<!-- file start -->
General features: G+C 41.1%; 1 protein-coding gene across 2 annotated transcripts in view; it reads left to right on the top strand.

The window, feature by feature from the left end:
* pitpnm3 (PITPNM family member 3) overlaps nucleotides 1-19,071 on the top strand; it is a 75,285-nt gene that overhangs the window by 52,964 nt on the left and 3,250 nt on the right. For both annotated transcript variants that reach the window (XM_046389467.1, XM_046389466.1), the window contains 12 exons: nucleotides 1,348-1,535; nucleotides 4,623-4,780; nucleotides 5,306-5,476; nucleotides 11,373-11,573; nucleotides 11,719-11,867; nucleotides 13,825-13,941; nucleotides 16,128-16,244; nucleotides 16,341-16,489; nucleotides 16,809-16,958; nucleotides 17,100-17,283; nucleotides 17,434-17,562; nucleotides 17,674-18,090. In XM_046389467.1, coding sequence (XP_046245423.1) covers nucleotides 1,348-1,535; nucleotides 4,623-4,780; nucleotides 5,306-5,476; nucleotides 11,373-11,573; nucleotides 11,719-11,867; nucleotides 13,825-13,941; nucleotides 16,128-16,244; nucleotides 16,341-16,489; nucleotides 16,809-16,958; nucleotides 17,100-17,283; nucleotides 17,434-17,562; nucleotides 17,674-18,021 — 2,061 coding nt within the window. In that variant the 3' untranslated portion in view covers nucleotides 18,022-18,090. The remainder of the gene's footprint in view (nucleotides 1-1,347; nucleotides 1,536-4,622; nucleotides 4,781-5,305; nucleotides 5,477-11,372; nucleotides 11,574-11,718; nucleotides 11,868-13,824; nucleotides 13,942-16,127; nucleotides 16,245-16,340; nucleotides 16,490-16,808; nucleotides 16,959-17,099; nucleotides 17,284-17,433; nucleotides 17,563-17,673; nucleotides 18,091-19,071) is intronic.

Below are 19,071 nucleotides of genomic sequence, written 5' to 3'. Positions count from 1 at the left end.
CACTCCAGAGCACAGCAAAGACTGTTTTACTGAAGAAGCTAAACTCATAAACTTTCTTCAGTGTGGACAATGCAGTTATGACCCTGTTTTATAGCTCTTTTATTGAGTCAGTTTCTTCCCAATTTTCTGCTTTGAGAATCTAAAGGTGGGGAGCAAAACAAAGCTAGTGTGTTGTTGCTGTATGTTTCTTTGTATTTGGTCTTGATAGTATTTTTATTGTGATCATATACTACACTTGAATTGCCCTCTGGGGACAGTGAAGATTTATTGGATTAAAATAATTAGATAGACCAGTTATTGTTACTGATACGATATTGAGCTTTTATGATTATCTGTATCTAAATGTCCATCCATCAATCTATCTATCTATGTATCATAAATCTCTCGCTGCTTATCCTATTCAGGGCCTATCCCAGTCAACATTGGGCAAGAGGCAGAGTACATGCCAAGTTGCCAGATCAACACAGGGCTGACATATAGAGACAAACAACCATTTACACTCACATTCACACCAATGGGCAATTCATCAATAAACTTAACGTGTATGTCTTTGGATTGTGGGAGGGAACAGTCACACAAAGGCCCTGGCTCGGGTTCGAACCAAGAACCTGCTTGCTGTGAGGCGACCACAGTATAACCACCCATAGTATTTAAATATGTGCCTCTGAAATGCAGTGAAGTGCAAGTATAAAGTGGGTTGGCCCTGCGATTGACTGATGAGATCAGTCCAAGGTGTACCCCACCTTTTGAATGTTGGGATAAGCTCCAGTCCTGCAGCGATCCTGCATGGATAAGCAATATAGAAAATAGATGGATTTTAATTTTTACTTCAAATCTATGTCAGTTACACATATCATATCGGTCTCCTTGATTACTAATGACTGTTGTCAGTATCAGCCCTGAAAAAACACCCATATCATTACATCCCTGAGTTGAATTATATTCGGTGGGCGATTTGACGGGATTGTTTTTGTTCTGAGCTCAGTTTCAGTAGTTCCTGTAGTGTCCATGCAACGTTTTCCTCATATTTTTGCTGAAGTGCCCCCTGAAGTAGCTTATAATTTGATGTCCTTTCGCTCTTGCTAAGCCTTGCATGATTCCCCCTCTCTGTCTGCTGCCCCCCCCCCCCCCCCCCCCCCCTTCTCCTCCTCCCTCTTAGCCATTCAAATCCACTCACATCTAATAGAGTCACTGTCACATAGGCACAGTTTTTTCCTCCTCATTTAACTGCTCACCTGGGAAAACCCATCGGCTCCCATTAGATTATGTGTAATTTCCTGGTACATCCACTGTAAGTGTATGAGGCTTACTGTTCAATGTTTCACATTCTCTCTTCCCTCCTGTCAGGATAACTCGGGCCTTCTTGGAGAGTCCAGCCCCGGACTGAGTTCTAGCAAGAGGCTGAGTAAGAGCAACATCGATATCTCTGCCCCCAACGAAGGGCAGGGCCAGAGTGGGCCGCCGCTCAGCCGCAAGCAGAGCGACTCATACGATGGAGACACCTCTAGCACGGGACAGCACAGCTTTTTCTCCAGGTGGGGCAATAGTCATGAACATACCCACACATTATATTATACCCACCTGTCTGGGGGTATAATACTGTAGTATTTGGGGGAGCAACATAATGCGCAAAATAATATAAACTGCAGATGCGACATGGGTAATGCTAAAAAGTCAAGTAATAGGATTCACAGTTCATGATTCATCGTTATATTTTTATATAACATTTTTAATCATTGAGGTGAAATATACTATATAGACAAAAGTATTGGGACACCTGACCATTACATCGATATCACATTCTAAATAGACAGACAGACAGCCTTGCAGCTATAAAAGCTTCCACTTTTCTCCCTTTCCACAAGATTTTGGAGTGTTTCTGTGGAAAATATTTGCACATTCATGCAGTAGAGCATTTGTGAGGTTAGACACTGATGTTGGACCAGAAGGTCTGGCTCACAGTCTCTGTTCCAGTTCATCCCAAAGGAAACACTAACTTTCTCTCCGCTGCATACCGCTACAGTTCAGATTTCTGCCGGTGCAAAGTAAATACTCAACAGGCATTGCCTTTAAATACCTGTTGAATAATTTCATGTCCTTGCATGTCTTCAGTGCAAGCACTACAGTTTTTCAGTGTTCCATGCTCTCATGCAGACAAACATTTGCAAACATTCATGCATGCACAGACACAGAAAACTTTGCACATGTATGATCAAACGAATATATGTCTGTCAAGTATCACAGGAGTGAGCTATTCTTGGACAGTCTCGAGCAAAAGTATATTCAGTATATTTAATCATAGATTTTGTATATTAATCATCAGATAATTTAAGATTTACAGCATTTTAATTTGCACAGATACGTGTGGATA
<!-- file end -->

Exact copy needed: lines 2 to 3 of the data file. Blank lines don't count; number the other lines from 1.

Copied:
The window, feature by feature from the left end:
* pitpnm3 (PITPNM family member 3) overlaps nucleotides 1-19,071 on the top strand; it is a 75,285-nt gene that overhangs the window by 52,964 nt on the left and 3,250 nt on the right. For both annotated transcript variants that reach the window (XM_046389467.1, XM_046389466.1), the window contains 12 exons: nucleotides 1,348-1,535; nucleotides 4,623-4,780; nucleotides 5,306-5,476; nucleotides 11,373-11,573; nucleotides 11,719-11,867; nucleotides 13,825-13,941; nucleotides 16,128-16,244; nucleotides 16,341-16,489; nucleotides 16,809-16,958; nucleotides 17,100-17,283; nucleotides 17,434-17,562; nucleotides 17,674-18,090. In XM_046389467.1, coding sequence (XP_046245423.1) covers nucleotides 1,348-1,535; nucleotides 4,623-4,780; nucleotides 5,306-5,476; nucleotides 11,373-11,573; nucleotides 11,719-11,867; nucleotides 13,825-13,941; nucleotides 16,128-16,244; nucleotides 16,341-16,489; nucleotides 16,809-16,958; nucleotides 17,100-17,283; nucleotides 17,434-17,562; nucleotides 17,674-18,021 — 2,061 coding nt within the window. In that variant the 3' untranslated portion in view covers nucleotides 18,022-18,090. The remainder of the gene's footprint in view (nucleotides 1-1,347; nucleotides 1,536-4,622; nucleotides 4,781-5,305; nucleotides 5,477-11,372; nucleotides 11,574-11,718; nucleotides 11,868-13,824; nucleotides 13,942-16,127; nucleotides 16,245-16,340; nucleotides 16,490-16,808; nucleotides 16,959-17,099; nucleotides 17,284-17,433; nucleotides 17,563-17,673; nucleotides 18,091-19,071) is intronic.